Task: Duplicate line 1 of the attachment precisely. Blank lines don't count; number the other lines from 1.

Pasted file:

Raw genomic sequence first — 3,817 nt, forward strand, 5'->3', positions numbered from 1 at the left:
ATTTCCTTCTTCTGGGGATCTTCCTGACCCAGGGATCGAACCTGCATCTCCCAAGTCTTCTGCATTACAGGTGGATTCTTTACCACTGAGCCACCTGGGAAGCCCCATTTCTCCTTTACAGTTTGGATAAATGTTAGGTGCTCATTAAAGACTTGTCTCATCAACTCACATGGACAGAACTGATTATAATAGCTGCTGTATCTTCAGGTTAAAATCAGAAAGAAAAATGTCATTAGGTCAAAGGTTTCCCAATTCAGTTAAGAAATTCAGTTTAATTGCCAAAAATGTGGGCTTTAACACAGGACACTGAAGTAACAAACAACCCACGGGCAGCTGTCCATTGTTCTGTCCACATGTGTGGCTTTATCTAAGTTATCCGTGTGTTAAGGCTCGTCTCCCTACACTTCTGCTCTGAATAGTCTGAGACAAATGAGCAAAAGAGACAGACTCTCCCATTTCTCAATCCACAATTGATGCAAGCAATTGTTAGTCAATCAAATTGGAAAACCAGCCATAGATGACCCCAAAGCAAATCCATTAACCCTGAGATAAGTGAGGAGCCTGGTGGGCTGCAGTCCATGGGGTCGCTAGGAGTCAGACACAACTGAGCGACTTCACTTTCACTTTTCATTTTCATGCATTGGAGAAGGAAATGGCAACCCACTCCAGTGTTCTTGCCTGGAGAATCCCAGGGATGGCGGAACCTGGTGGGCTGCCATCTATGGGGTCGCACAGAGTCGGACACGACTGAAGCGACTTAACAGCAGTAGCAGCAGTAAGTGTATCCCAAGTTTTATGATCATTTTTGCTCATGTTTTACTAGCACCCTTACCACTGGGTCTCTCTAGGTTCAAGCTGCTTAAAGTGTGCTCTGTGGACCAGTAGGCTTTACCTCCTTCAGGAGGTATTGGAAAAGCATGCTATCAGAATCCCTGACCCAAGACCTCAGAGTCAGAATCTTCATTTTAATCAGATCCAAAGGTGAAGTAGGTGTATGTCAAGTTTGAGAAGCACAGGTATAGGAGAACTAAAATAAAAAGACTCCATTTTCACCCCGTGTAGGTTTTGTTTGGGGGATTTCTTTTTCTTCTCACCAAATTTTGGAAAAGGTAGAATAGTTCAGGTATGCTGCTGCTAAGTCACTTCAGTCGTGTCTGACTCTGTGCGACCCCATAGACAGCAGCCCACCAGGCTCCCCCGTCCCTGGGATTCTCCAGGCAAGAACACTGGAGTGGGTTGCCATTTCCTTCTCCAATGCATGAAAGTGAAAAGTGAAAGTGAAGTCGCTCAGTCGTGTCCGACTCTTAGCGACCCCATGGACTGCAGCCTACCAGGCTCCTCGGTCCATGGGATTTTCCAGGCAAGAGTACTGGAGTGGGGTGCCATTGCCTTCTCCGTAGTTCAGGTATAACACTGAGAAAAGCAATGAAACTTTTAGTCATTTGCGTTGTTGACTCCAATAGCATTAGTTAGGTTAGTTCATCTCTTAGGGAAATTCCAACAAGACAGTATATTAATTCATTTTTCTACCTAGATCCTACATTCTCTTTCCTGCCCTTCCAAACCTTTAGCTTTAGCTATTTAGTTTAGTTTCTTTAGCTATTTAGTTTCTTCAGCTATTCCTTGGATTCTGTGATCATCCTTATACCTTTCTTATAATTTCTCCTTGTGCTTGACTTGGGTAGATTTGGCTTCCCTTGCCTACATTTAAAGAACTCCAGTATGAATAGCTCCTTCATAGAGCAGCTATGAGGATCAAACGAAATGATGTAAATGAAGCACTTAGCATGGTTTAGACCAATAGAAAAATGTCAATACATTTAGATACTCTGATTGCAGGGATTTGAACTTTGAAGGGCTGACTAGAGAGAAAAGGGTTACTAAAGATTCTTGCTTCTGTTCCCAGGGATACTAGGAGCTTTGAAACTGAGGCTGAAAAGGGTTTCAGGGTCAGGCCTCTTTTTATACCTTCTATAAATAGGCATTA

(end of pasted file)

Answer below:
Raw genomic sequence first — 3,817 nt, forward strand, 5'->3', positions numbered from 1 at the left: